open each throttle by screwing down the idling adjustment screws one turn.
Remove pistons and suction chambers, and dis- connect the jet control cables. Screw the jet adjusting nuts until each jet is flush with the bridge of its carburetter, or as near to this as possible (all jets being in the same relative position to the bridge of their respective carburetters). Replace the pistons and suction chamber assemblies, and check that the pistons fall freely on to the bridge of the carburetters (by use of the piston lifting pins). Turn down the jet adjusting nut two complete turns (12 flats).
Re-start the engine, and adjust the throttle adjusting screws to give the desired idling speed, by moving each throttle adjusting screw an equal amount. By listening to the hiss in the intakes, adjust the throttle adjusting screws until the intensity of the hiss is similar on all intakes. This will synchronize the throttle setting.
When this is satisfactory, the mixture should be adjusted by screwing each jet adjusting nut up or down by the same amount, until the fastest idling speed is obtained consistent with even firing. During this adjusting, it is necessary that the jets are pressed upwards to ensure that they are in contact with the adjusting nuts.
As the mixture is adjusted the engine will probably run faster, and it may therefore be necessary to unscrew the throttle adjusting screws a little, each by the same amount, to reduce the speed.
Now check the mixture strength by lifting the piston of the front carburetter by approximately 1.32in. (.75mm.) when if:
the engine speed increases, this indicates that the mixture strength of the front carburetter is too rich.
the engine speed immediately decreases, this indicates that the mixture strength of the front carburetter is too weak.
the engine speed momentarily increases very slightly, then the mixture strength of the front carburetter is correct.
Repeat the operation at the centre and rear carburetters, and after adjustment re-check the front carburetter, since all carburetters are inter-dependent.
When the mixture is correct the exhaust note should be regular and even. If it is irregular with a splashy type of misfire and colourless exhaust, the mixture is too weak. If there is a regular or rhythmical type of misfire in the exhaust beat, together with a blackish exhaust, then the mixture is too rich.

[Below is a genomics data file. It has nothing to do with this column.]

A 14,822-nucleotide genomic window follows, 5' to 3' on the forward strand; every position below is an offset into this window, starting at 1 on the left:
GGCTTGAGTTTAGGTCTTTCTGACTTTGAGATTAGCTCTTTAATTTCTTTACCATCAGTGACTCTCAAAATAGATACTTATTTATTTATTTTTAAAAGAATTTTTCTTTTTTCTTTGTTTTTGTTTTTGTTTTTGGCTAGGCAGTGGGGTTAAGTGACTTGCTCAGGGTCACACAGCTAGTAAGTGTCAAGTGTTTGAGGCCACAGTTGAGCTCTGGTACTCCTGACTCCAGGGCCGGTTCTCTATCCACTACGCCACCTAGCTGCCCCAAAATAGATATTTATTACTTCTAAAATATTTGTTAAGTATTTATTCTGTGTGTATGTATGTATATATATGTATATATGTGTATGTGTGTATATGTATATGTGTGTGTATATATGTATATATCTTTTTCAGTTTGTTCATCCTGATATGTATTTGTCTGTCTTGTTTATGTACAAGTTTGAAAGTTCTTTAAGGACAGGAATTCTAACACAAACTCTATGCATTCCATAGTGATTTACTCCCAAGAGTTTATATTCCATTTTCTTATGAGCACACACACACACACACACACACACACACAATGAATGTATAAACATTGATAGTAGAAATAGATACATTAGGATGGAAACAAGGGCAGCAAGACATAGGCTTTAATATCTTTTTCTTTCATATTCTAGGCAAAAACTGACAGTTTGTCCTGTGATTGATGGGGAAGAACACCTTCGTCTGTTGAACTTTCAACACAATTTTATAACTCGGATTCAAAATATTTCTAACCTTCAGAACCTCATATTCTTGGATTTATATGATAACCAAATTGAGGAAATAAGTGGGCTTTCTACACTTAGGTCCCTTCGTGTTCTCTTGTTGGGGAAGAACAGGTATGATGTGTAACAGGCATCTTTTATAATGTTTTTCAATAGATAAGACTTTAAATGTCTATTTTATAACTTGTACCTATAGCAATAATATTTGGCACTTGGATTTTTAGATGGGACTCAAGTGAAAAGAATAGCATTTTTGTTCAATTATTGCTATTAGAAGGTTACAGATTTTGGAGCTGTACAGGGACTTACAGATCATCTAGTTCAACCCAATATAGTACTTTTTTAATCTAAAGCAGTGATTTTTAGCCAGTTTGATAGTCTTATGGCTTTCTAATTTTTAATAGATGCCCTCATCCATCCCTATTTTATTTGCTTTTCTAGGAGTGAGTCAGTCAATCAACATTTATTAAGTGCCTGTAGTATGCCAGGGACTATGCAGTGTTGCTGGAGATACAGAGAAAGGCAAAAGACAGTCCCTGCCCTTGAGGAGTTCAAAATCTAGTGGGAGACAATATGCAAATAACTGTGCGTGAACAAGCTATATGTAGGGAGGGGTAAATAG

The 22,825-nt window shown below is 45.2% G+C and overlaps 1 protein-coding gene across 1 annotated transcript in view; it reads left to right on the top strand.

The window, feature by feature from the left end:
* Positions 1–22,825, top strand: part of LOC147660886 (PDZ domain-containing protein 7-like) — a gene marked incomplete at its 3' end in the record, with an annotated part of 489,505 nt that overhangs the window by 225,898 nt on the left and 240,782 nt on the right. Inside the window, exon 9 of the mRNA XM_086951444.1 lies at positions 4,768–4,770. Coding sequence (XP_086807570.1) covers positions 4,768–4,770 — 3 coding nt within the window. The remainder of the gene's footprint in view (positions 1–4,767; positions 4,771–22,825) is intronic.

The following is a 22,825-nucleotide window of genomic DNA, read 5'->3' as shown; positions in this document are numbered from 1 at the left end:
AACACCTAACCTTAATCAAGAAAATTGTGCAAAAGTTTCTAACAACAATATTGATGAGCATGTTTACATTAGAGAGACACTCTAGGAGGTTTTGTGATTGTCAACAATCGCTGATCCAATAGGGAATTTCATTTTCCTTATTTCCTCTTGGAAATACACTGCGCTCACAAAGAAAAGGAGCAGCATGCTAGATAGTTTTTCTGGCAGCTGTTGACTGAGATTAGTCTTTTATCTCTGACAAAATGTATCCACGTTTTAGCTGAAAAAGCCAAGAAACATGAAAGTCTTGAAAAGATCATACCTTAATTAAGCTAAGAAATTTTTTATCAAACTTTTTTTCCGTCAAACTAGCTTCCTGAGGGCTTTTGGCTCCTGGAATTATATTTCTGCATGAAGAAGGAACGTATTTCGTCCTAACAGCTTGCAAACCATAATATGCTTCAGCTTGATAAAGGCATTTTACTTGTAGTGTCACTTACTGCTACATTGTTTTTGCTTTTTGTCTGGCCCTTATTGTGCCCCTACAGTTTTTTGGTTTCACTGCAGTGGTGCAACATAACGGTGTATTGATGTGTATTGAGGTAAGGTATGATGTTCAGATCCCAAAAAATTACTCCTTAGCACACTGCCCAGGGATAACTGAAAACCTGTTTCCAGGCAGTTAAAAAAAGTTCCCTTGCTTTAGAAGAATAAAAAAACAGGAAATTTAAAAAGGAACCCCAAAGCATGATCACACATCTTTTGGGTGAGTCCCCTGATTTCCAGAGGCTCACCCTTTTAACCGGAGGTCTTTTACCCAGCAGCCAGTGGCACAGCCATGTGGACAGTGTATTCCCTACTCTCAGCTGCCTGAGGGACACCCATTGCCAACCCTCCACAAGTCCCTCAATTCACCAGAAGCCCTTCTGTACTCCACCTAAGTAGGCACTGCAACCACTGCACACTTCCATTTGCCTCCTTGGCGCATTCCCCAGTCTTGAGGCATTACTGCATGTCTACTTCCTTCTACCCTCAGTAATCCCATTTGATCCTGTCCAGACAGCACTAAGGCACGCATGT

The carburetter throttle on each carburetter is operated by a lever and pin, with the pin working in a forked lever attached to the throttle spindle. A clearance exists between the pin and the fork, which must be maintained when the throttle is closed and the engine idling, to prevent any load from the accelerator linkage being transferred to the throttle butterfly and spindle.
To set this clearance: with the throttle shaft levers free on the throttle shaft, put a .12 in. (.305mm.) feeler between each throttle shaft stop at the top and the carburetter heat shield (see Fig. DDD.5). Move each throttle shaft lever downwards in turn until the lever pin rests lightly
on the lower arm of the fork in the carburetter throttle lever. Tighten the clamp bolt of the throttle shaft lever at this position. When all three carburetters have been dealt with, remove the feelers, The pins on the throttle shafts should then have clearance in the forks.
Re-connect the choke cables, ensuring that the jet heads return against the lower face of the jet adjusting nuts when the choke control is pushed fully in.
Pull out the mixture control knob on the dash panel to its maximum movement without moving the carburetter jets (about +in.) (15.87mm.) and adjust the fast idle cam screws to give an engine speed of about 1,000 r.p.m. when hot.